Flooding

Part of the debate – in the House of Commons at 3:25 pm on 4th March 2020.

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Photo of Gerald Jones Gerald Jones Shadow Minister (Defence) 3:25 pm, 4th March 2020

The impact of recent floods, particularly associated with Storm Dennis, devastated a number of communities across Merthyr Tydfil and Rhymney, but it is often true that in the worst and most difficult of times we see the best of community spirit, and that was certainly the case when local residents came out to support each other and community organisations offered their support too. One such example was Merthyr Tydfil football club, which offered a free carvery lunch to any emergency service workers who had been out on that Sunday morning helping residents since the early hours—community spirit at its best.

Despite 10 years of austerity that has hit local authorities hard, both Merthyr Tydfil County Borough Council and Caerphilly County Borough Council were on the frontline supporting residents, ensuring roads were kept open as far as possible, assisting with the clear-up operation, delivering sandbags and opening rest centres. On both sides of my constituency, we have significant issues with culverts being blocked, sinkholes, water mains collapsing and bridges that need urgent repair.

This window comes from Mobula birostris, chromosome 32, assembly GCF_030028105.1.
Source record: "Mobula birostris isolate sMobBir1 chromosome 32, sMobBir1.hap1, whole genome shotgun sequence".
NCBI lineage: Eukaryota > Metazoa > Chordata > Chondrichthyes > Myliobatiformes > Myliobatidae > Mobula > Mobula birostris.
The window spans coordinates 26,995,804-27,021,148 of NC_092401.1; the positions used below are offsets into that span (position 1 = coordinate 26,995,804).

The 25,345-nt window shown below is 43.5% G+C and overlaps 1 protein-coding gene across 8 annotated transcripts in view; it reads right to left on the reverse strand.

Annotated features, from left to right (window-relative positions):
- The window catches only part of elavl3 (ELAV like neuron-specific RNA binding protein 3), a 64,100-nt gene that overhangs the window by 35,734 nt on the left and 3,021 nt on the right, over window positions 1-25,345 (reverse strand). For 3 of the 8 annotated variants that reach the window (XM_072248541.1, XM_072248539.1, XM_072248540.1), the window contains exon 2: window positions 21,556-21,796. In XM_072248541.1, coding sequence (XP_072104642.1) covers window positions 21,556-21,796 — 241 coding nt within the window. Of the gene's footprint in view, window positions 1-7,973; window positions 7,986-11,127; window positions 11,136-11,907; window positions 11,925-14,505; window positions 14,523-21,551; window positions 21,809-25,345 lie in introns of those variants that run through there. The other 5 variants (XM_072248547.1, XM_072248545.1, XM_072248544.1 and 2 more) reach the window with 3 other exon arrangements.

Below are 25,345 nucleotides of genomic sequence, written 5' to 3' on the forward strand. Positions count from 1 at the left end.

Last week at PMQs, I asked the Prime Minister for a cast-iron guarantee that Welsh communities would not be treated differently from other parts of the UK and would get the money we need to recover from flood damage. The Prime Minister gave an assurance that that money would be passported through, and that the Government would work closely with the Welsh Government in the coming weeks. Can I ask today for an update on the engagement with Welsh Government and what level of support Wales is likely to get? The First Minister of Wales has indicated that the cost could be somewhere in the region of £180 million.

The Secretary of State made a comment in his opening speech about coal tips, which, as we know, are largely the responsibility of the Government. Tips are a huge area of concern for my constituency and many others, and we need assurances that both publicly and privately owned tips are adequately monitored. In my constituency, the community of Aberfan suffered more than anywhere due to the impact of coal tips that had not been properly monitored, and people are understandably very concerned about this issue. So we do need today a signal from the Minister that funding for the remedial works required at the tips will be forthcoming.

In conclusion, the Union of the United Kingdom, a Union that I have always felt mattered—I still do—must mean something at times like this. The whole point of the United Kingdom is that we are there to offer support to each other in times of need. While we appreciate that flooding and environmental issues are largely devolved matters, these unprecedented times need unprecedented measures. We need to be there as a Union of four nations to support each other, so I ask the Minister today to outline what support she can offer to Wales in the coming weeks.